Skip to main content

How to Properly ARM an LO

Ron Aguilar
Aug 06, 2015

Prior to 2008, adjustable-rate mortgages (ARMs) were easily discussed with borrowers from a loan officer’s perspective. Today, a lender must be careful when suggesting the option of an ARM for various reasons. In the past, we expected home values to increase and borrowers assumed the lower rates of an ARM product to be a better choice, although fixed-rates were still good.

I knew many loan officers who did not know how to perfectly describe how an ARM product works, much less explain it to the unsophisticated borrower. I am not saying that an ARM was not financially a good choice because I personally used them to finance homes. As a loan officer, I was able to time the market, keep my closing costs low and shop the lender with the lowest rate because it was my mortgage.

Today, we have fixed-rate mortgages (FRMs) at historically low levels, and my suggestion to a loan officer would be to truly understand the borrower before you suggest considering an ARM. The majority of borrowers will say they want a FRM at the beginning of the conversation, but the loan officer should be able to illustrate the benefits and defend or explain the mechanics of an ARM.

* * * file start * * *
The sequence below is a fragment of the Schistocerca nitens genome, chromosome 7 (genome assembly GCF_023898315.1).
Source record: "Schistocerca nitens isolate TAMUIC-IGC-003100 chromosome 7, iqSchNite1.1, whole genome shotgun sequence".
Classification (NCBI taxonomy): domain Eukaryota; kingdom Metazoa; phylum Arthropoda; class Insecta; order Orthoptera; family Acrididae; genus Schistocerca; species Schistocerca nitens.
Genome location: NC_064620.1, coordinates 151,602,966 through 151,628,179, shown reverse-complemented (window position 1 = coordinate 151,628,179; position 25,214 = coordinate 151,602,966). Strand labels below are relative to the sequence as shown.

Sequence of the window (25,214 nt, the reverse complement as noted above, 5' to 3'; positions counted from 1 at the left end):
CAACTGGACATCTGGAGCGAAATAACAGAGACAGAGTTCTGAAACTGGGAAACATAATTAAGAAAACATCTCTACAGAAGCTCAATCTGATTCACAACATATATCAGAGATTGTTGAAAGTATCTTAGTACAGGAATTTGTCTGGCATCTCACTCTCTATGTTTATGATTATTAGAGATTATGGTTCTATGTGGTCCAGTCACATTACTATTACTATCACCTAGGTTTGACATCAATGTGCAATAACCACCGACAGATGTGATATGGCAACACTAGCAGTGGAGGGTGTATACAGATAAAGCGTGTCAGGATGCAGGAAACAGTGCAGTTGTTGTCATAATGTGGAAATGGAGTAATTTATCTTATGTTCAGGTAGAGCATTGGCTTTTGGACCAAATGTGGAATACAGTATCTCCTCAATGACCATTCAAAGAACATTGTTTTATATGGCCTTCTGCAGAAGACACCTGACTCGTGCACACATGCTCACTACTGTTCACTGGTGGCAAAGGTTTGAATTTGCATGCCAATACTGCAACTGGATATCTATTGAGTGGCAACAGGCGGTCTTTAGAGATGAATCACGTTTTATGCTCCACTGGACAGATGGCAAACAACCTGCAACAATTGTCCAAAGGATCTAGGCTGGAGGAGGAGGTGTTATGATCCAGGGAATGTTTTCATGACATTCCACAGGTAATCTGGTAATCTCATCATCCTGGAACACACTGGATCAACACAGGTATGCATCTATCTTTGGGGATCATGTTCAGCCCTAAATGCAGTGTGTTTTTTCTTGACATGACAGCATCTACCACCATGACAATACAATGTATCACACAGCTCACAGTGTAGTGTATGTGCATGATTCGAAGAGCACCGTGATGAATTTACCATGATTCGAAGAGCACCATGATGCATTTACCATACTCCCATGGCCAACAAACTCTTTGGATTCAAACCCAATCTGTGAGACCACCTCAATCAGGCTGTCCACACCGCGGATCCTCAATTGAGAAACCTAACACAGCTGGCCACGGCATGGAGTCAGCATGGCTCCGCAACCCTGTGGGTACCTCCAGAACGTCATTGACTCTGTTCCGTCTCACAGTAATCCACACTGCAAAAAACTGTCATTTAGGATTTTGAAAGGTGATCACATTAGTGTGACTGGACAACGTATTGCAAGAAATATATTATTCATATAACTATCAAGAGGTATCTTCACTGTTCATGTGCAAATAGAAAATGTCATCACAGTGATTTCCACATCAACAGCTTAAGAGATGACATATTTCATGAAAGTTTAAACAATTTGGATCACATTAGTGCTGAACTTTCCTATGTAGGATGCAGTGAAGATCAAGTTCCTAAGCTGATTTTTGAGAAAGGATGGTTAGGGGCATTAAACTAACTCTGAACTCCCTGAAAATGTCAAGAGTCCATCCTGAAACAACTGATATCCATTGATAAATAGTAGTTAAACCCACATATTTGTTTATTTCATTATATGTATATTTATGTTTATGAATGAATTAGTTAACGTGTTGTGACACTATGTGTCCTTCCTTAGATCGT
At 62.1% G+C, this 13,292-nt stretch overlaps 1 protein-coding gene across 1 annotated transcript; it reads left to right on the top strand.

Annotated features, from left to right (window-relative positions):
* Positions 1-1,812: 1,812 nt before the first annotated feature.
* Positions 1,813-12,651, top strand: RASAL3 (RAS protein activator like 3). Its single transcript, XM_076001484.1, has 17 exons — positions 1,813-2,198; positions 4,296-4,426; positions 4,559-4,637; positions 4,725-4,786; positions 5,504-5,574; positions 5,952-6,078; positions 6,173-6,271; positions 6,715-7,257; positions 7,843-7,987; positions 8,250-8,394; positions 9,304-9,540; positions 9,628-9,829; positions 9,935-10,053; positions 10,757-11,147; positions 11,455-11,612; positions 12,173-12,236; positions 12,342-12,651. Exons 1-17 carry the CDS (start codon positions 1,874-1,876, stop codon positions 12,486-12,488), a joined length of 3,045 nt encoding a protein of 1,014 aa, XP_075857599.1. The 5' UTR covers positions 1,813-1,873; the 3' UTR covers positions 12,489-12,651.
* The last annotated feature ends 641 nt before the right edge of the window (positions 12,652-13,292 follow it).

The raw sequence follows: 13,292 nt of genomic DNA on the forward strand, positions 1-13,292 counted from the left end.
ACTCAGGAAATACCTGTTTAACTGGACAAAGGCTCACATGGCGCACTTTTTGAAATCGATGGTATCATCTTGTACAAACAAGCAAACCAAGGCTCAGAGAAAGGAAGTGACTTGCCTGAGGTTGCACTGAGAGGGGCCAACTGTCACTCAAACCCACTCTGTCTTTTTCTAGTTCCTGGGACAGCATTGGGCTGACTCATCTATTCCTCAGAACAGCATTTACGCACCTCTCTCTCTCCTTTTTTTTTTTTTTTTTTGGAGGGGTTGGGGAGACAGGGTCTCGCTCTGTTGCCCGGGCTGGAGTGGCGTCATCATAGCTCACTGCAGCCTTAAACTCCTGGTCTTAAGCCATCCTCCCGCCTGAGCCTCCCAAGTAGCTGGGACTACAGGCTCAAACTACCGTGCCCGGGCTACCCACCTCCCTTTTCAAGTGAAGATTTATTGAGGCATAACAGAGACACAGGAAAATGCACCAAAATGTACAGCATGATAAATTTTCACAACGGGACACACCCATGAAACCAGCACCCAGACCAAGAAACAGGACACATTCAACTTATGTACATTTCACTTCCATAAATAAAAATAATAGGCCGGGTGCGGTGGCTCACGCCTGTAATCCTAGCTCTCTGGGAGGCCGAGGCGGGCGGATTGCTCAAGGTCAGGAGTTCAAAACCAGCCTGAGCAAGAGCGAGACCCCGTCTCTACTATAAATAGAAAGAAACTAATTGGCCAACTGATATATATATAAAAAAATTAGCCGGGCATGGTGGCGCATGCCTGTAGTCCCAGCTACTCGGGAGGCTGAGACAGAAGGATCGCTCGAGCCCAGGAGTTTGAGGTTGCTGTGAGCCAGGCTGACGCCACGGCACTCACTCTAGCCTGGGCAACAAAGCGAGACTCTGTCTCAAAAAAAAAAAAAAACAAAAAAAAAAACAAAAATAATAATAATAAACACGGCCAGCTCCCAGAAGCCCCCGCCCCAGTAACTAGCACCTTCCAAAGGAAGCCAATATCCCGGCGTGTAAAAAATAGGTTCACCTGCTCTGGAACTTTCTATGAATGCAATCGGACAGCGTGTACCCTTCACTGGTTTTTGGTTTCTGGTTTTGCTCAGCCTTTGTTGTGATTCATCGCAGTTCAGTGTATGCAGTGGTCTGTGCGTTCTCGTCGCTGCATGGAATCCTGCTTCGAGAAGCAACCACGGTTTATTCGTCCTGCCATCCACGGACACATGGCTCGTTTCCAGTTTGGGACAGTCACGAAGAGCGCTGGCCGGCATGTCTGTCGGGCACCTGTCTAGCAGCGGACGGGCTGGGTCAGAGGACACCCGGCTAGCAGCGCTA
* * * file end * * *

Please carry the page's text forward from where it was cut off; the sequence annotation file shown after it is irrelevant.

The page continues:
I would rather give the borrower the FRM they want, rather than convince them that an ARM is financially superior to a fixed loan. Sure, we are loan officers and not financial planners, but telling them that after the fixed period of five-, seven- or 10-years they can refinance or sell the home does not make me feel comfortable. If the borrower does indeed want to save money on their monthly payment by opting for an ARM product, it’s likely they will not add the savings to the principal amount without fail each month.

Loan officers today receive e-mails that suggest that now is the time to sell ARMs. The key points are: Debunking ARM myths, why savvy borrowers choose ARMs, educating and qualifying your borrowers and how to use ARMs to grow your business. My point is this: If you have not figured out the borrower yet or you are not educated on these products, then keep it simple, otherwise you risk losing a client.



 

Ron Aguilar is a licensed loan officer (NMLS#: 201859) with SGI Mortgage in St. George, Utah. He may be reached by phone at (801) 599-8526 or e-mail [email protected].

Published
Aug 06, 2015